NASA Faces Serious Danger Due to a Big Black Hole in its Security
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NASA faces serious danger to its operations due to a big black hole in its security, according to an infosec audit against insider threats. 

NASA published its Insider Threats Program on Monday, in an effort to defend and prevent insider threats to classified information. According to NASA’s definition, it is “Official information regarding the national security that has been designated Confidential, Secret, or Top Secret.”

The report further stated, it has “created an insider threat reference website that assists employees and contractors with identifying threats, their risks, and follow-up information.” 

This means NASA has deployed defenses that include user activity monitoring and adopted mandatory agency-wide insider threat training as well. 

According to the report, NASA has done well to protect the Classified info, though a large number of its tech is not Classified. It includes numerous “high-value assets and critical infrastructure.”  Not to mention these assets are sensitive and valuable information including scientific, engineering, or research data; human resources files; or procurement sensitive information. As this infrastructure is not classified, it’s not covered by the insider threat program.

According to the report, earlier in 2021 NASA’s auditor found “incidents of improper use of NASA IT systems had increased from 249 in 2017 to 1,103 in 2020 – a 343 percent growth; the most prevalent error was failing to protect Sensitive but Unclassified (SBU) information.” Which may be worrisome.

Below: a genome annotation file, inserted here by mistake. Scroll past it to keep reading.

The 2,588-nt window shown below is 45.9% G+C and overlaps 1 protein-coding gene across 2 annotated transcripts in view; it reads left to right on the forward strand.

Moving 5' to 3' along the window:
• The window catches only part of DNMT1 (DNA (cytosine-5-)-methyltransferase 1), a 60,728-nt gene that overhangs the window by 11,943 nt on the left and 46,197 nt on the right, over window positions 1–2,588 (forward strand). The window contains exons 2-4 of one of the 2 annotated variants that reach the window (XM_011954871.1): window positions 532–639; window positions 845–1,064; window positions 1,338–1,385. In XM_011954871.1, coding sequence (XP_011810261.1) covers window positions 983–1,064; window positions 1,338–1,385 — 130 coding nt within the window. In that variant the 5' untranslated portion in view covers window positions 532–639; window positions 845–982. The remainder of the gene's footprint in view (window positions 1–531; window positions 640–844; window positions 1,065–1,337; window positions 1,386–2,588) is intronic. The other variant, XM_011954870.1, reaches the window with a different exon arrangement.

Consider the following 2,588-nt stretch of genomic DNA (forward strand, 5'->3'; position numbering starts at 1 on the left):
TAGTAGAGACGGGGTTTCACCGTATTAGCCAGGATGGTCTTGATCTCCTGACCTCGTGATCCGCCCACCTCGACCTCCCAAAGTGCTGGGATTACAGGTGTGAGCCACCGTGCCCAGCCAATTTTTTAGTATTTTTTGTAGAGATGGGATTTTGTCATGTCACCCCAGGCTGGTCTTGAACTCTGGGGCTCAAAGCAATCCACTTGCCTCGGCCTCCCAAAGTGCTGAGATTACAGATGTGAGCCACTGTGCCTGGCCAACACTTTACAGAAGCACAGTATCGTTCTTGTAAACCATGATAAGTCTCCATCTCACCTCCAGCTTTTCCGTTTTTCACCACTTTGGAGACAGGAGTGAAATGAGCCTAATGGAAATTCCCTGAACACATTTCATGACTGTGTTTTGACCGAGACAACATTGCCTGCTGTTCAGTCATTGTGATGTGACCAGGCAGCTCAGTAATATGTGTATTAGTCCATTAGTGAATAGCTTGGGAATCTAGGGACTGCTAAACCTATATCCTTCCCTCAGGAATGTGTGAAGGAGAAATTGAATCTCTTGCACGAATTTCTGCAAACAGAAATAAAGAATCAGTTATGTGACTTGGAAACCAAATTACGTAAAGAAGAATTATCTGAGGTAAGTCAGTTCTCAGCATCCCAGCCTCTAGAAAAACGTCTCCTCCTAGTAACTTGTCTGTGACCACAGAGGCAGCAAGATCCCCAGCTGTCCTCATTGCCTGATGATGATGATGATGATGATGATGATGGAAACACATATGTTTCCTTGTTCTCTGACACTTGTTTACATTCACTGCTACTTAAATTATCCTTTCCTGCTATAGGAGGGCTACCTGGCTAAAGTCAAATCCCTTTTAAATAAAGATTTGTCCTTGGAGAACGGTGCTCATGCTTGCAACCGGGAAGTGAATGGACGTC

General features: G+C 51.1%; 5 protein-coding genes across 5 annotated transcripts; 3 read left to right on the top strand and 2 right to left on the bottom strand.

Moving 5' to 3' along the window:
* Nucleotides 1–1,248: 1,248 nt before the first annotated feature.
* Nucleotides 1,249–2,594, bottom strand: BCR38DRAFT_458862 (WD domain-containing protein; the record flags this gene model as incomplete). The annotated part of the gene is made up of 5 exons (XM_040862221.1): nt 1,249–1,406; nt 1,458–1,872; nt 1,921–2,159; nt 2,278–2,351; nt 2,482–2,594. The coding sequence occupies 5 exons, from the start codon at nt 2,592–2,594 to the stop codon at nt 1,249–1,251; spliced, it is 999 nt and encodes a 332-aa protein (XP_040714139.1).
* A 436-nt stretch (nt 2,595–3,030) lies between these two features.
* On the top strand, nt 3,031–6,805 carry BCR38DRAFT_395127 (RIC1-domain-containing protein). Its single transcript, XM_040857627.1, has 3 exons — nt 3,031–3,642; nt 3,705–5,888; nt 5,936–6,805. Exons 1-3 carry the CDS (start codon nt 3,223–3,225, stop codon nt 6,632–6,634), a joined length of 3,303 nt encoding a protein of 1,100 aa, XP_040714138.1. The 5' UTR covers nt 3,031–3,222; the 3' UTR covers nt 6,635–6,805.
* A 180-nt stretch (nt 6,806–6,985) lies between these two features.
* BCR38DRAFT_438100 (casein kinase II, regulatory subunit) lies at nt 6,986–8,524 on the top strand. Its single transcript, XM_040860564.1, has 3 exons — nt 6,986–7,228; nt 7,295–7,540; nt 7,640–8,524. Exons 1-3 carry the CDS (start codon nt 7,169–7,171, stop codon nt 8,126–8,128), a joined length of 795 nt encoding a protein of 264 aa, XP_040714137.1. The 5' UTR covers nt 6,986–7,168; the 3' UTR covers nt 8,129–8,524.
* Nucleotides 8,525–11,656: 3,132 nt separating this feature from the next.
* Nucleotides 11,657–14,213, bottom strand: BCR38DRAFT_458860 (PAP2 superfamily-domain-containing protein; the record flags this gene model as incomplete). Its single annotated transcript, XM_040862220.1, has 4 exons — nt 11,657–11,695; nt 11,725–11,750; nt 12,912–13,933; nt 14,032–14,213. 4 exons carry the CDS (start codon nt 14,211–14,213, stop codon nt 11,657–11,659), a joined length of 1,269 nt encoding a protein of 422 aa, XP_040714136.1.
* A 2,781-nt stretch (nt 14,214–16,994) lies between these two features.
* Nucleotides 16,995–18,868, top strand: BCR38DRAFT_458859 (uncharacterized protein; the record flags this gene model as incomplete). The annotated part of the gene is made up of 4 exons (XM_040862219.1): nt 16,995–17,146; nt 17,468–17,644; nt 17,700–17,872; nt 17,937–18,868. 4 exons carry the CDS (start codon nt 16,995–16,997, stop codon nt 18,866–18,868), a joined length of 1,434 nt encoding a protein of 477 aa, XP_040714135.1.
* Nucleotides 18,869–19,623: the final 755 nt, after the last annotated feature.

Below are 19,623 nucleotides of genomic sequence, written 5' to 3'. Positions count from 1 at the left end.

Further, the report stated, “sending unencrypted email containing SBU data, Personally Identifiable Information, or International Traffic in Arms Regulations data, any of which could expose the Agency to a risk that can affect national security, incur a loss of intellectual property, or compromise sensitive employee and contractor data.”

It also mentions, in the last three years there have been more than 12000 requests for elevated privileges by NASA users, which may lead to more information reaching the wrong eyes.

With NASA infosec responsibilities spread around in different teams, it makes matters more complicated. This can be seen from the fact that the Office of Protective Services (OPS) is responsible for protecting against insider threats to Classified info, and does not have resources to cover Unclassified systems. While the Office of the Chief Information Officer (OCIO) has responsibility for “data loss prevention and behavioral analysis but has no defined responsibility to monitor unclassified systems for indicators of compromise specifically related to insider threats.”

NASA needs to undertake two specific reforms to get in line with the other US government agencies that have already extended their insider threat defenses to cover Unclassified info.

Suggested NASA reforms

  • Establish a cross-discipline team to conduct an insider threat risk assessment to evaluate NASA’s unclassified systems and determine if the corresponding risk warrants expansion of the insider threat program to include these systems.
  • Improve cross-discipline communication by establishing a working group that includes OPS, OCIO, procurement, human resources officials, and any other relevant agency offices to collaborate on wide-ranging insider threat-related issues for both classified and unclassified systems.

NASA management has agreed with the findings of the report, agreed to implement the recommendations, and set December 1 2023 as the deadline for it. 

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